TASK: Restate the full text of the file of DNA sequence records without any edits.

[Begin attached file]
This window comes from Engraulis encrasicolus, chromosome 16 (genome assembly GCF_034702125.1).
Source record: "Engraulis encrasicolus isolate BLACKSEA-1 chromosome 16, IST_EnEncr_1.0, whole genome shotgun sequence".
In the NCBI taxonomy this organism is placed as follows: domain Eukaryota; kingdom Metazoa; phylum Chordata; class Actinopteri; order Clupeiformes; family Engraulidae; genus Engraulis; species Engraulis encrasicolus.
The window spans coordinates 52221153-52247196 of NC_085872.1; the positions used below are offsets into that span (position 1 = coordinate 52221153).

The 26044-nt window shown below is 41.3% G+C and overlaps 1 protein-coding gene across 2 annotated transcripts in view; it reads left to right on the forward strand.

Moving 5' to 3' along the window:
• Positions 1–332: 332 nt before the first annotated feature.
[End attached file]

This window comes from Engraulis encrasicolus, chromosome 16 (genome assembly GCF_034702125.1).
Source record: "Engraulis encrasicolus isolate BLACKSEA-1 chromosome 16, IST_EnEncr_1.0, whole genome shotgun sequence".
In the NCBI taxonomy this organism is placed as follows: domain Eukaryota; kingdom Metazoa; phylum Chordata; class Actinopteri; order Clupeiformes; family Engraulidae; genus Engraulis; species Engraulis encrasicolus.
The window spans coordinates 52221153-52247196 of NC_085872.1; the positions used below are offsets into that span (position 1 = coordinate 52221153).

The 26044-nt window shown below is 41.3% G+C and overlaps 1 protein-coding gene across 2 annotated transcripts in view; it reads left to right on the forward strand.

Moving 5' to 3' along the window:
• Positions 1–332: 332 nt before the first annotated feature.